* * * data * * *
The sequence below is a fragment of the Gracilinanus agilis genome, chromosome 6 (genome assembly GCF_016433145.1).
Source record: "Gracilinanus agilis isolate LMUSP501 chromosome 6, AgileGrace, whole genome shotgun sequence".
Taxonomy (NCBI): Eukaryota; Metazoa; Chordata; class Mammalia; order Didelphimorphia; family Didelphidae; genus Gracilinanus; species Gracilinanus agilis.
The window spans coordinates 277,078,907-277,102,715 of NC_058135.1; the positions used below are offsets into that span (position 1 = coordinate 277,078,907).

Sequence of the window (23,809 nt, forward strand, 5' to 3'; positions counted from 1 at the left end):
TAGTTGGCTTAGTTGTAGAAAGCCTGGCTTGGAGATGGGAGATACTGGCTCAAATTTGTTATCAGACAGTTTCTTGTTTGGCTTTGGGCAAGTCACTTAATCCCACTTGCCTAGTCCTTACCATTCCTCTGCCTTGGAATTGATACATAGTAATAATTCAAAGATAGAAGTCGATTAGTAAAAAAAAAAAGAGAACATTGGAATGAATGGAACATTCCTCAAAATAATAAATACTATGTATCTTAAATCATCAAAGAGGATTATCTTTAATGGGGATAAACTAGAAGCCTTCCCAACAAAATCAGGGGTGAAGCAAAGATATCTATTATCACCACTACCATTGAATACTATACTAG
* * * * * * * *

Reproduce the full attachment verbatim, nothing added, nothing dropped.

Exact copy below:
The sequence below is a fragment of the Gracilinanus agilis genome, chromosome 6 (genome assembly GCF_016433145.1).
Source record: "Gracilinanus agilis isolate LMUSP501 chromosome 6, AgileGrace, whole genome shotgun sequence".
Taxonomy (NCBI): Eukaryota; Metazoa; Chordata; class Mammalia; order Didelphimorphia; family Didelphidae; genus Gracilinanus; species Gracilinanus agilis.
The window spans coordinates 277,078,907-277,102,715 of NC_058135.1; the positions used below are offsets into that span (position 1 = coordinate 277,078,907).

Sequence of the window (23,809 nt, forward strand, 5' to 3'; positions counted from 1 at the left end):
TAGTTGGCTTAGTTGTAGAAAGCCTGGCTTGGAGATGGGAGATACTGGCTCAAATTTGTTATCAGACAGTTTCTTGTTTGGCTTTGGGCAAGTCACTTAATCCCACTTGCCTAGTCCTTACCATTCCTCTGCCTTGGAATTGATACATAGTAATAATTCAAAGATAGAAGTCGATTAGTAAAAAAAAAAAGAGAACATTGGAATGAATGGAACATTCCTCAAAATAATAAATACTATGTATCTTAAATCATCAAAGAGGATTATCTTTAATGGGGATAAACTAGAAGCCTTCCCAACAAAATCAGGGGTGAAGCAAAGATATCTATTATCACCACTACCATTGAATACTATACTAG